Here is the paddle all filled up.
Then you pop the peg out of the top of the paddle and let the yarn fall into a 'bracelet' at its base. Both ends of yarn are available to begin plying. The paddle fits into a sturdy base that stays put so its easy to ply from it. No tangles.

Once I had it all plied I decided to slide the copp of yarn onto a straw.
I have a Katie-a-go-go where I could use the storage straws as bobbins to ply from if I wanted to use separate singles i.e. plying from different copps rather than from both ends of the same one like the Andean plying. I lent my Katie-a-go-go to my sister so used this yarn holder (also from Nancy's Knit Knacks) instead. I used this holder when I had the knitting machine but it's also great for skeining off of spinning wheel bobbins when I'm using the tensioned yarn meter. (Can you tell that I like gadgets?) The metal post fits into the straw.
I used the mini niddy noddy to skein it off.

And the finished little skein of practice yarn.

In a totally unrelated topic, we woke up to snow this morning. I decided it was too depressing to take a picture.

Sunday, May 10, 2009

the Matchless

I promised a review of my new Schacht Matchless and here it is finally.

It was not love at first spin for the Matchless and I. In fact, I panicked a bit about buying it at first. Treadling it made my legs hurt. After running this problem by Cal at Shuttleworks (I know I've said it before but I'm saying it again - such great service!!), I took his suggestion to switch from double drive to Scotch tension. It was a world of difference! It also explained part of my problem with the Elizabeth as I had always spun in double drive on her too. Spinning in double drive requires a bit more oomph because it pushes the wheel as well as braking the flyer with the same band.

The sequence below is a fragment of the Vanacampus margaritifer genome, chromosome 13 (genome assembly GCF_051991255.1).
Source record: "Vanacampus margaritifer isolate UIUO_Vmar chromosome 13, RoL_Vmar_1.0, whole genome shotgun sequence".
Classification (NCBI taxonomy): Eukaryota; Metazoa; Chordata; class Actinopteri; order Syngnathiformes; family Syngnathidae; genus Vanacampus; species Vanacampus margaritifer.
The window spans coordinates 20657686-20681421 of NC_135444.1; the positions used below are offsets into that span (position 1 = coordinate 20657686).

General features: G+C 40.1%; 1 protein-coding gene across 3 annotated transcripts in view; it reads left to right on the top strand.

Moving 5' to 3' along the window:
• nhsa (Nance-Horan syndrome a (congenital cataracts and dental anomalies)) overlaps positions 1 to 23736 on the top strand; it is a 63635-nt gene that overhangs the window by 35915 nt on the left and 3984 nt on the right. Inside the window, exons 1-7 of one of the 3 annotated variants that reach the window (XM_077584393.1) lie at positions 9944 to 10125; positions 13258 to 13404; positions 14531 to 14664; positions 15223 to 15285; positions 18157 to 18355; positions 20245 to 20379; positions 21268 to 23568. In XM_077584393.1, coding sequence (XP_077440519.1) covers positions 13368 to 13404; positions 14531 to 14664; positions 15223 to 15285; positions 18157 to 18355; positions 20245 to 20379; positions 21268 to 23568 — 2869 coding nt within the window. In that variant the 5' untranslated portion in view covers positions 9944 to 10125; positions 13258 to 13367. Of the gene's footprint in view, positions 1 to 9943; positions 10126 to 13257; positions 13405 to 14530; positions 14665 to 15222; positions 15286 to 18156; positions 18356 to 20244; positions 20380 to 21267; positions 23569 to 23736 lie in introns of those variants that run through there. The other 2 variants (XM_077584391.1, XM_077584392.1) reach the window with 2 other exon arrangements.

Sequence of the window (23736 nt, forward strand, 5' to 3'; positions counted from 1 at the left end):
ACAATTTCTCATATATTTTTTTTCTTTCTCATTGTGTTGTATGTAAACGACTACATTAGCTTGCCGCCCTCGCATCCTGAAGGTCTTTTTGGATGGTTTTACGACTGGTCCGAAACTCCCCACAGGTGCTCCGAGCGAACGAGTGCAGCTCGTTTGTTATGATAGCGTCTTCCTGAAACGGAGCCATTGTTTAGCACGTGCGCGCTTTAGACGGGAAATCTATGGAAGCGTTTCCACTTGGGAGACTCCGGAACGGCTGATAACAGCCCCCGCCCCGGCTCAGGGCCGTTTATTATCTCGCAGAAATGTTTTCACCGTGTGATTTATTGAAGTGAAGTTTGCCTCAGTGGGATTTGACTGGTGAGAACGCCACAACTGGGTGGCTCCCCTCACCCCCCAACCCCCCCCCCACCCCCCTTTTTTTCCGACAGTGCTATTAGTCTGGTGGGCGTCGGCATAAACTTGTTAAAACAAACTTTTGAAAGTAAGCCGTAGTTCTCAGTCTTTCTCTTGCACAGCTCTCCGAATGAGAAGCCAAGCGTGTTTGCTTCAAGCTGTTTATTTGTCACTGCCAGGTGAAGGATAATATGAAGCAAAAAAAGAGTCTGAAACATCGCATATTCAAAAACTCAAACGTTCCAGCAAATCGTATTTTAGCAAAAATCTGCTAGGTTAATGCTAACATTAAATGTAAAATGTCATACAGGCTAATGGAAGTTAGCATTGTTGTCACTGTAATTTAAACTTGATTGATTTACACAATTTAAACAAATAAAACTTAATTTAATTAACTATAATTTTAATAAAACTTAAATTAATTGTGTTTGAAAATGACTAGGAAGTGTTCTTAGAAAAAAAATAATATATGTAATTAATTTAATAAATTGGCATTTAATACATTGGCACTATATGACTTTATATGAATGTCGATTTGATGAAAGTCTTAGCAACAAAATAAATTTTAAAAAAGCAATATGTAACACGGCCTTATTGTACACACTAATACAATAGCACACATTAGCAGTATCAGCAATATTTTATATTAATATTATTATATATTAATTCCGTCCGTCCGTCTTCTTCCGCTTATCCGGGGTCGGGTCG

Scotch tension helped a lot but I was still having some problems with knee pain. I saw in ads that there are wheels available for the Matchless (they call it a cart but it's really just wheels that fit on each side of the back of the base for easy transporting) and started to wonder if that would tilt the wheel more toward me and make the treadle angle better. I went to the Schacht group on Ravelry and asked whether it's possible to spin on the Matchless with the wheels attached and learned that it is and that the wheels lift the wheel about 2 inches up at the back. So I ordered the wheels as well as enough poly cord to make a stretchy drive band to replace the cotton string band. I had to wait for a couple of weeks for Cal to get them from the US but they came on Friday.

You can see that the wheel is tilted forward a bit with them on.

But my legs are much happier with the Matchless now.

And it's very easy to move the wheel around the house by using the drive band tension knob as a handle. The Matchless is not a light wheel.

Now there's smooth spinning on the Matchless. It did need some tweaks and lots of oil at the start but now it is a lovely wheel and I can declare love for it. It is also a completely silent wheel and I have great appreciation for that. I've thought about getting a WooLee Winder for it but that would mean a bit of noise from the gears as I spin so I'm happy with it as is.

I've almost finished the second bobbin of singles using my hand-dyed spotted merino/nylon top. I am so pleased with the soft denim effect!

I sent the Elizabeth for a sleepover at my sister Darcie's place to see if she would like to provide a new home. The single treadle and the flyer on the left hand side of her saxony styling still cause me trouble and it would be best for her to find a new home where she will be properly appreciated. The wheel that is, not my sister. She's already in a home where she is properly appreciated, at least as much as any mom of kids is appreciated.

Sunday, May 03, 2009

so much for accountability